But what qualities does the Me Essay measure? If they were trying to capture the ability to write and reason, this could be accomplished by less melodramatic means. No, the admissions essay rewarded personal qualities beyond mathematical reasoning and verbal facility. Some of the traits were appealing enough, in appropriate doses. Refreshingly effusive kids, admirably enthusiastic kids, the all-American Eddie-attaboys might very well thrive on the essay. But it would also reward other characteristics, like narcissism, exhibitionism, Uriah Heep–ish insincerity, and the unwholesome thrill that some people get from gyrating before strangers. Which of these traits, I wondered, predicted scholarly aptitude or academic success? I saw it at every turn, as my friend had said of Harvard: the system “privileged” a certain kind of kid. And if you weren’t that kind of kid the best course was to figure out how to pretend you were.

Suddenly you see how the whole system of college admissions coalesces around, not just ambition, but a particular kind of ambition — something far more social than intellectual. It’s kind of nauseating, to be honest — though perhaps I feel that way because I’ve just helped to shepherd my son through college applications. But whether you’ve got college-aged kids or not, and even if you don’t have kids and don’t even plan to have them, you ought to read Crazy U. It’s a first-rate piece of popular cultural criticism, and it’s very, very funny.

I want to believe

Returning to the subject of today’s earlier post: The authors of that study write this in summation:

Statistical findings, said Heuser, made us realize that genres are icebergs: with a visible portion floating above the water, and a much larger part hidden below, and extending to unknown depths. Realizing that these depths exist; that they can be systematically explored; and that they may lead to a multi-dimensional reconceptualization of genre: such, we think, are solid findings of our research.

Nothing this vague counts as “solid findings.” What does it mean to say that a genre is like an iceberg? What are those “parts” that are below the surface? What sorts of actions would count as “exploring those depths”? What would be the difference between “systematically” exploring those depths and doing so non-systematically? What would a “reconceptualization” of genre look like? Would that be different than a mere adjustment in our generic definitions? What would be the difference between a “multi-dimensional reconceptualization of genre” and a unidimensional one?
The rhetoric here is very inflated, but if there is substance to the ideas I cannot see it. I would like to be able to see it. Like Agent Mulder, I want to believe — but these guys aren’t making it easy for me.

doing things with computers

This is the kind of thing I just don’t understand the value or use of:

This paper is the report of a study conducted by five people – four at Stanford, and one at the University of Wisconsin — which tried to establish whether computer-generated algorithms could “recognize” literary genres. You take David Copperfield, run it through a program without any human input – “unsupervised”, as the expression goes – and … can the program figure out whether it’s a gothic novel or a Bildungsroman? The answer is, fundamentally, Yes: but a Yes with so many complications that make it necessary to look at the entire process of our study. These are new methods we are using, and with new methods the process is almost as important as the results.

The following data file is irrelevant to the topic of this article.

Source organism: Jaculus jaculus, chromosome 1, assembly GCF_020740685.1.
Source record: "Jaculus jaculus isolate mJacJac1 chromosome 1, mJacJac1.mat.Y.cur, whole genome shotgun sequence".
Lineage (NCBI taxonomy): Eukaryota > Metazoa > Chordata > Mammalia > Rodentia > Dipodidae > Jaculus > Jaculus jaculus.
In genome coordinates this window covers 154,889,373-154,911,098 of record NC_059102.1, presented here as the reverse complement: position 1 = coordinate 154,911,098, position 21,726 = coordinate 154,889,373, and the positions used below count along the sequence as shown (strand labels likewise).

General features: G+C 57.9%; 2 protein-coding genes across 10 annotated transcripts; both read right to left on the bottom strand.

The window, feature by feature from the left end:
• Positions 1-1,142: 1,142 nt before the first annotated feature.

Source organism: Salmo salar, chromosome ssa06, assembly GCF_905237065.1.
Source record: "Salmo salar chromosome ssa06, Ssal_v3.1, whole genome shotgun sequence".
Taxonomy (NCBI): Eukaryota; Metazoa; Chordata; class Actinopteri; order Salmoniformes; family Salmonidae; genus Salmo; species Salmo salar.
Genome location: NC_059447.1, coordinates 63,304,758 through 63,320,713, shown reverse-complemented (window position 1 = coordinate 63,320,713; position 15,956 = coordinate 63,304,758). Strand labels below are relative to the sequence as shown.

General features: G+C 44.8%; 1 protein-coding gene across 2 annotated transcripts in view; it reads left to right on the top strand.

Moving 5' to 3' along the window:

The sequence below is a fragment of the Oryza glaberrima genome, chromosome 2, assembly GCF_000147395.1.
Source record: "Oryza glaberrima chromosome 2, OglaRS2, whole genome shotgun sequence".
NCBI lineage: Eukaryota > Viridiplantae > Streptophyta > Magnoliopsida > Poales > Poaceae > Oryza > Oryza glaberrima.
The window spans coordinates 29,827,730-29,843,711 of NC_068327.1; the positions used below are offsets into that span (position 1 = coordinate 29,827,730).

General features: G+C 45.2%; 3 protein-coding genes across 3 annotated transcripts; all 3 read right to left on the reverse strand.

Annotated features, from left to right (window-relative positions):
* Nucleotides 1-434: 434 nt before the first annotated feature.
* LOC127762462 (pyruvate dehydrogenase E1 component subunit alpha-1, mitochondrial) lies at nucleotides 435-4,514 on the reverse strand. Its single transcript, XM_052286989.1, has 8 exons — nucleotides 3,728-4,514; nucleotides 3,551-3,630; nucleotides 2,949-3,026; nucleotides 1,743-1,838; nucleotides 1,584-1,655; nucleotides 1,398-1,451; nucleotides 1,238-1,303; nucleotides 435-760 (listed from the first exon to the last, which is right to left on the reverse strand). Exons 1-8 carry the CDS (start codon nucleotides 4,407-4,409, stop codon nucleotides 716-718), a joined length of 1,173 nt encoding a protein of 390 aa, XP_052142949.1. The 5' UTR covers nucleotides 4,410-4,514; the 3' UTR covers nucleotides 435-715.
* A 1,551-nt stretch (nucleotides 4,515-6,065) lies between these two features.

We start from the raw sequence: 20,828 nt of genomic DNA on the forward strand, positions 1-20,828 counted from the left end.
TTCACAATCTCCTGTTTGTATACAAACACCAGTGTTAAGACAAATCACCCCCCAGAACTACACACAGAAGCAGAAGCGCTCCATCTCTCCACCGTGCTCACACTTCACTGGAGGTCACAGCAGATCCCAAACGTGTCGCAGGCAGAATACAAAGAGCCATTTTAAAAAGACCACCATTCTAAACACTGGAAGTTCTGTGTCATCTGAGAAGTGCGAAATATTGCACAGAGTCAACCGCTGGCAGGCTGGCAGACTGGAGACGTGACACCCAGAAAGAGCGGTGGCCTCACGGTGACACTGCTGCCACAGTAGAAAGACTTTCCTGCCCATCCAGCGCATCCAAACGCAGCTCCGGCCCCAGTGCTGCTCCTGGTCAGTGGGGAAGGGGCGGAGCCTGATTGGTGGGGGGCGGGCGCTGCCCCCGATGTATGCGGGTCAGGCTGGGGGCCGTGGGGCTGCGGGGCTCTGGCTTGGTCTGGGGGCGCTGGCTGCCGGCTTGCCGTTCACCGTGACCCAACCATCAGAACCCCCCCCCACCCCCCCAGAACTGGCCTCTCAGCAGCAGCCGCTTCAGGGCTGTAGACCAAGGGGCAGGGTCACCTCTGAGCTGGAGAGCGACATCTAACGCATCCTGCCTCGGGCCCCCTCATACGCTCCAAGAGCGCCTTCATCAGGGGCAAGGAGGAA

So human beings, over a period of centuries, read many, many books and come up with heuristic schemes to classify them — identify various genres, that is to say, “kinds,” kinship groups. Then those human beings specify the features they see as necessary to the various kinds, write complex programs containing instructions for discerning those features, and run those programs on computers . . . to see how well (or badly) computers can replicate what human beings have already done?

I don’t get it. Shouldn’t we be striving to get computers to do things that human beings can’t do, or can’t do as well? The primary value I see in this project is that it could be a conceptually clarifying thing to be forced to specify the features we see as intrinsic to genres. But in that case the existence of programmable computers becomes just a prompt, and one accidental, not essential, to the enterprise of thinking more clearly and precisely.

posts unwritten, end-of-year edition

Looking at my Pinboard and Instapaper pages — how I love those tools — I see so many stories I want to blog about but will probably not find time to. There’s no strict reason why there should be a statute of limitations on such things, and there remains a chance that I’ll come back to some of these stories later, but the end of the year just feels like a time for closing the books on some options and turning to others. So let me take note of a few worthwhile pursuits that I didn’t manage to . . . pursue:

Robert Darnton offered “Three Jeremiads” about research libraries, concluding with a plea:

Would a Digital Public Library of America solve all the other problems—the inflation of journal prices, the economics of scholarly publishing, the unbalanced budgets of libraries, and the barriers to the careers of young scholars? No. Instead, it would open the way to a general transformation of the landscape in what we now call the information society. Rather than better business plans (not that they don’t matter), we need a new ecology, one based on the public good instead of private gain. This may not be a satisfactory conclusion. It’s not an answer to the problem of sustainability. It’s an appeal to change the system.